Studies - Posted on Thursday, April 23, 2009, 8:09 PM GMT +1


Apr Thursday 23

Trading the RSI as a Static Strategy

A few days ago Michael Stokes at MarketSci made an excellent post concerning RSI(2) readings, the changing frequency of extreme readings, its (the RSI’s) quality of forecast and efficiency of trading short-term mean-reversion in the markets over the course of time since 1950 (Extreme RSI(2) Readings Becoming Less Common, and he already covered the topic here and here).

Although I completely agree to his findings and conclusions which could be summarized as (cit.) ‘I don’t think this says anything about the effectiveness of strategies based on indicators such as RSI(2), but it does say that they might trigger a bit less over time.‘ and (cit.) ‘But I would be hesitant to trade the RSI(2) in the simple form I’ve described here as a static strategy.‘, I was incited by Bill Luby’s comments on Michael’s post concerning the usage of deviating break points (e.g. 95/5 and 98/2 instead of 90/10) and/or different moving averages (e.g. RSI (3) and RSI (4) instead of RSI (2)).

The RSI Relative Strenght Index was developed by J. Welles Wilder and introduced in 1978. The RSI (x days) oscillates between 0 and 100 and compares the magnitude of an assets (e.g. stock or index) recent gains to the magnitude of its recent losses, with low readings indicating oversold and high readings indicating overbought conditions.

My objective was to check if and to what extend the Relative Strength Index (not taking into account any additional indicator and/or condition, so in its pure form) could be utilized for a mechanical (and static) trading strategy, with investigations focused on the following questions:

  • could an RSI based strategy stand the test of time without any adjustments (e.g. break points) and/or adaptions to the then current market conditions (e.g. bull/bear markets),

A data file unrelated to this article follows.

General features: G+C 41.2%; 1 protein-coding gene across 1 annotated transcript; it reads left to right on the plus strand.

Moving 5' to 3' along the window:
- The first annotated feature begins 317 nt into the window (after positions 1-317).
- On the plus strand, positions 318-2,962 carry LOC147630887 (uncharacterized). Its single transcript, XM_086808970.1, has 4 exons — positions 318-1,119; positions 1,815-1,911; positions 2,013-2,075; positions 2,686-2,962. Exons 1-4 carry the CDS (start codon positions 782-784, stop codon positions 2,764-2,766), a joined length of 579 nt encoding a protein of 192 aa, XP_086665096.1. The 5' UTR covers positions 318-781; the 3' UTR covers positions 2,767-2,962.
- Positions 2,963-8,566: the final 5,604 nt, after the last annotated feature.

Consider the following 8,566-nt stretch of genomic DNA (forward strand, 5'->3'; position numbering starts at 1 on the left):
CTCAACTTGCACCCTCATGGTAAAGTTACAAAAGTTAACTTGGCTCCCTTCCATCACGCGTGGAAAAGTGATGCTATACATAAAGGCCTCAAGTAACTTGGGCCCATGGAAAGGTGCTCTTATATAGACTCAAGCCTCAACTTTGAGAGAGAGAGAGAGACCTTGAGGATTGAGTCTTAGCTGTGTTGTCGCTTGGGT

• its profitability year by year, in the long run, and its capability to deliver positive returns in bull and bear markets likewise,
  • its capability to outperform the SPY as a tradable proxy for the S&P 500,
  • the possibility to reduce the time in market in comparison to a buy and hold approach (which is always in the market) in order to reduce the risk of being hit by a potential ‘black swan’ event.

As an additional restriction I took into account and allowed for long trades only (the addition of potential short sales will probably be addressed in a future post), and no adjustements  (e.g. break points) are allowed for. No leverage is taken (no position sizing, money management and/or stops except the break points), but the strategy is always ‘all in’ (compounded returns, means any potential profits are always reinvested on the next trade in order to be comparable to a ‘buy and hold’ approach which is evenly always ‘all in’, assumed that no money is taken out). Due to the fact that this is a proof of concept/survey only, performance figures do not account for commissions, fees and slippage.

First of all I figured out that with respect to all the conditions listed above, it is not the 2-day or 3-day or 4-day RSI but the 2.5-day RSI which met those requirements best. Sounds surprisingly, but with respect to the computation of the RSI is makes no difference using 2.5 as a moving average instead of 2/3/4/… /x (even numbers for the number of sessions).

The next step was to evaluate the ideal lower and upper break points. From my perspective the optimal approach would be to determine the distribution of gains and losses (for the SPY) over the course of the then following first two days after a trade would have been entered at the lower break point, broken down by different RSI (2.5) ranges, and respectively at the upper break point in order to ride any upmove to its ideal extent (and before any potential profit would turn into a loss). For the time frame since 01/03/1993, the following tables (Table I for the upper break point,and Table II for the lower break point) show the respective distribution of profits and losses for the SPY over the course of the then following 2 session, broken down by different ranges for the SPY’ RSI (2.5), assumed one would’ve bought the SPY on close of every session when the RSI (2.5) closed anywhere between the lower and the upper break point (no overlapping trades allowed).